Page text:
In Brussels, Blinken Offers Boost for NATO, Cooperation on Afghanistan

BRUSSELS (Reuters) -
U.S. Secretary of State Antony Blinken adjusts his protective mask after a debate with NATO Secretary General Jens Stoltenberg at a NATO Foreign Ministers’ meeting at the Alliance’s headquarters in Brussels, Belgium, Tuesday. (Reuters/Yves Herman/Pool)

Secretary of State Antony Blinken on Tuesday pledged to rebuild and revitalize the transatlantic military alliance after a bruising four years when Washington portrayed NATO as outdated, divided and in crisis.

The first top U.S. official to visit NATO since President Joe Biden took office in January, Blinken said the alliance was at a pivotal moment but could emerge stronger after internal disputes over Turkish and Russian gas.

“I’ve come here to express the United States’ steadfast commitment (to NATO),” Blinken told reporters as he met NATO Secretary-General Jens Stoltenberg. “The United States wants to rebuild our partnerships, first and foremost with our NATO allies, we want to revitalise the alliance.”

After four years of friction with Washington under the presidency of Donald Trump, who said the alliance was obsolete and harangued allies over defense spending targets, NATO’s European allies have welcomed the change in tone, saying they are once again being consulted on strategy.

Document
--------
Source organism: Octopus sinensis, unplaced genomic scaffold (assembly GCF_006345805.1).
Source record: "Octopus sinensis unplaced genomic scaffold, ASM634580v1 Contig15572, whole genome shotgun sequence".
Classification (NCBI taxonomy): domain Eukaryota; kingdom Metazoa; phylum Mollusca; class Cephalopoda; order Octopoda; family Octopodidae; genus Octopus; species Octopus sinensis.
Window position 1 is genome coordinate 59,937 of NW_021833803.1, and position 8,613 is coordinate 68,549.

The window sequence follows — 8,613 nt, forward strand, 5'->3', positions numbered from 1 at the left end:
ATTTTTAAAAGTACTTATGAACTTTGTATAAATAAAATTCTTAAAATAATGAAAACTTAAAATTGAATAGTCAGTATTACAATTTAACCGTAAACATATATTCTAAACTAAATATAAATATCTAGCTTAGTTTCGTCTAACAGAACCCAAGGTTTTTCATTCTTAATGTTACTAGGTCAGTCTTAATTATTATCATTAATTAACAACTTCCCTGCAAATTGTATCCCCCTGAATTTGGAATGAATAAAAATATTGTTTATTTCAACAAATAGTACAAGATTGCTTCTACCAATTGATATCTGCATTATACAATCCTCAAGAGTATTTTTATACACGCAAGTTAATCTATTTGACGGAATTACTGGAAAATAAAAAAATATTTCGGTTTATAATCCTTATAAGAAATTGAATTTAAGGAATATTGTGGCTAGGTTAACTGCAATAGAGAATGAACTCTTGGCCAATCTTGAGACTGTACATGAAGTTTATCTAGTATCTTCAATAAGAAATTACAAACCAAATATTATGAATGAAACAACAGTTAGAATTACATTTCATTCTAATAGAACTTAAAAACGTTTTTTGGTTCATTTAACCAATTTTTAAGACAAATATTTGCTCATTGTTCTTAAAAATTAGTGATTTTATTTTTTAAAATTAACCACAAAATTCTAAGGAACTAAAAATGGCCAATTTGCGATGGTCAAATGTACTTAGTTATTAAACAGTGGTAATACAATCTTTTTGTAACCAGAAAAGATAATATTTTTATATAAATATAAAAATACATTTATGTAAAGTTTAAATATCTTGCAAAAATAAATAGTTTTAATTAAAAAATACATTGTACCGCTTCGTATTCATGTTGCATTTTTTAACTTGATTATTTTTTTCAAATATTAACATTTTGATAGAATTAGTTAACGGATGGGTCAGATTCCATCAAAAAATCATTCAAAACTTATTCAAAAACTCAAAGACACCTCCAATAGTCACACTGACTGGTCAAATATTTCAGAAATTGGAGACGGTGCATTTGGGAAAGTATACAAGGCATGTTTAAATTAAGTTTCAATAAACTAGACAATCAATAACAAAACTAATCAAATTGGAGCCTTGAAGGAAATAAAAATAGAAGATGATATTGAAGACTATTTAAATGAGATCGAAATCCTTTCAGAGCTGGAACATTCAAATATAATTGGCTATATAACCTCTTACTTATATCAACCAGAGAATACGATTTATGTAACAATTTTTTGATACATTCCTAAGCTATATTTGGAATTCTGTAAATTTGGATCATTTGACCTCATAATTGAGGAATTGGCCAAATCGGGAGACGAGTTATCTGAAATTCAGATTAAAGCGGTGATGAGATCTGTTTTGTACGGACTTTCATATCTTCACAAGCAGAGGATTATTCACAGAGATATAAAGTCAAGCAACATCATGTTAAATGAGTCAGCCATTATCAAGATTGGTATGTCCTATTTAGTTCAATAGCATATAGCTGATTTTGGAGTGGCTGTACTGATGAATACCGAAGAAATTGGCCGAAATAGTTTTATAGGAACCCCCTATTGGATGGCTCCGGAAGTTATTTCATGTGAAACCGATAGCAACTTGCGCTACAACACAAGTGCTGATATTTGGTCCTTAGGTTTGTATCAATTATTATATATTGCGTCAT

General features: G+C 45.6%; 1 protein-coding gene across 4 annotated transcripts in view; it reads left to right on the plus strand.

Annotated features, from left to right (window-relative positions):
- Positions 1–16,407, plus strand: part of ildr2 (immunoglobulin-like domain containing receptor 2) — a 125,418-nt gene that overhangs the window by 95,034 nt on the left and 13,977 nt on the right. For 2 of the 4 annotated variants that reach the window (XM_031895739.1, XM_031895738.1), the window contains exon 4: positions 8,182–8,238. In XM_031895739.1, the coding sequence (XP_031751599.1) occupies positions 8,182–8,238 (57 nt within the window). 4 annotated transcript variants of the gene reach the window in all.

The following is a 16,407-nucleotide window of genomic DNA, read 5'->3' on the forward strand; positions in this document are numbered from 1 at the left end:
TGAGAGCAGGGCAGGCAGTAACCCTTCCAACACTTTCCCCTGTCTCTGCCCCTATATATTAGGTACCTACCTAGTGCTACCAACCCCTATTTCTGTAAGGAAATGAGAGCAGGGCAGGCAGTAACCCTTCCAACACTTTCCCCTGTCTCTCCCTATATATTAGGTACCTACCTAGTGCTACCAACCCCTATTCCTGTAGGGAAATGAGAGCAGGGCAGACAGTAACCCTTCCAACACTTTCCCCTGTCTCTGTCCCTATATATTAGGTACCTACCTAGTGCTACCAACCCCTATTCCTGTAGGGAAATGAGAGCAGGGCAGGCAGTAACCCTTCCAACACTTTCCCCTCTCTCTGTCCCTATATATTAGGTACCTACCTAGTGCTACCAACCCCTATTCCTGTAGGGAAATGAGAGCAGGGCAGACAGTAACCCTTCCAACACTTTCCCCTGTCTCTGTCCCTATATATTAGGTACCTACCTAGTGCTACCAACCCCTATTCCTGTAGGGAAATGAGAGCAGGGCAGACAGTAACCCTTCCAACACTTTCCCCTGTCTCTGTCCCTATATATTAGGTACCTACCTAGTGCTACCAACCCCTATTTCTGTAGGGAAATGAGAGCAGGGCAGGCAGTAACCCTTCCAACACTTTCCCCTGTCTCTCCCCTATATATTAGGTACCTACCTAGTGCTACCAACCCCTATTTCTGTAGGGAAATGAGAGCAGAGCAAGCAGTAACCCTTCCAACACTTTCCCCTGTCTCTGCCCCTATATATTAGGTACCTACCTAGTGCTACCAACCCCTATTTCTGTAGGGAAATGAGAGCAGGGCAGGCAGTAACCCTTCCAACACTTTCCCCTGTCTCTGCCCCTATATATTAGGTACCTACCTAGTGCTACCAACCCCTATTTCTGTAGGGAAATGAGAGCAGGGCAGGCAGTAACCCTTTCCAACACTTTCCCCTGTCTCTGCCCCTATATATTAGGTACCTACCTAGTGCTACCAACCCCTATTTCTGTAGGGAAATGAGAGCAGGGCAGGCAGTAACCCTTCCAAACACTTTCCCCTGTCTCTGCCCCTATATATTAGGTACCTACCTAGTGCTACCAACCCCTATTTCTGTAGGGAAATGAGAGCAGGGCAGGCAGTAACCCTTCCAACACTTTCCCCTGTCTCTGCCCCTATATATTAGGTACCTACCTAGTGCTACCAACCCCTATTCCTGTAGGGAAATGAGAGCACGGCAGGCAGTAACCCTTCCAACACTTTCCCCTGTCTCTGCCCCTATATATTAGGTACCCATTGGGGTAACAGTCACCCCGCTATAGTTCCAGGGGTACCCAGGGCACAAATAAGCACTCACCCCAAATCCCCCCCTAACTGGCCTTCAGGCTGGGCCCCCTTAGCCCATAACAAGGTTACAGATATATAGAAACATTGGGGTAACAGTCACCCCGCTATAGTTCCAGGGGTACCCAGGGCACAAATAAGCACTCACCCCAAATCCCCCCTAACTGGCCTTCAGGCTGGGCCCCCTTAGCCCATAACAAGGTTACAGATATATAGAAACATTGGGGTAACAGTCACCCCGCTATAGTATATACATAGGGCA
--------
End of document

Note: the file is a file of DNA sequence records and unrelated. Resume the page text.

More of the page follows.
“The last thing we can afford to do is take this alliance for granted,” said Blinken, a longtime Biden confidant who is seeking to repair damage done by Trump’s “America First” policy.

Blinken said China’s military rise and Russia’s attempts to destabilize the West were threats that required NATO to come together, urging Turkey in particular to embrace the 30-member nuclear alliance.

Having already bought Russian weapons, Turkey briefly blocked NATO defense plans in 2019 and launched an offensive on U.S.-backed rebels in Syria, prompting French President Emmanuel Macron to assert that NATO was “experiencing brain death.”

“Turkey is a long-standing and valued ally,” Blinken said before a NATO meeting of foreign ministers, and it was in Ankara’s interest to remain in the alliance.

Stoltenberg has set out areas where NATO could modernize – from climate measures to more sustainable funding of military operations – and needs U.S. support.

Asked about any possible withdrawal from Afghanistan, Blinken said a U.S. review of options was still underway and he would listen and consult with allies. NATO foreign ministers will discuss Afghanistan over the next two days in Brussels.

“We went in together, we have adjusted together and when the time is right, we will leave together,” Blinken said of Western involvement in the country.

Germany’s push to complete construction of a controversial gas pipeline under the Baltic Sea from Russia remained a divisive issue. Blinken said Nord Stream 2 ran counter to the European Union’s interests and could undermine Ukraine. He said he would raise the issue with his German counterpart Heiko Maas.

“President Biden has been very clear, he believes the pipeline is a bad idea, bad for Europe, bad for the United States, ultimately it is in contradiction to the EU’s own security goals,” Blinken said.

“It has the potential to undermine the interests of Ukraine, Poland and a number of close partners and allies,” Blinken said, saying that a U.S. law required Washington to impose sanctions on companies participating in the project.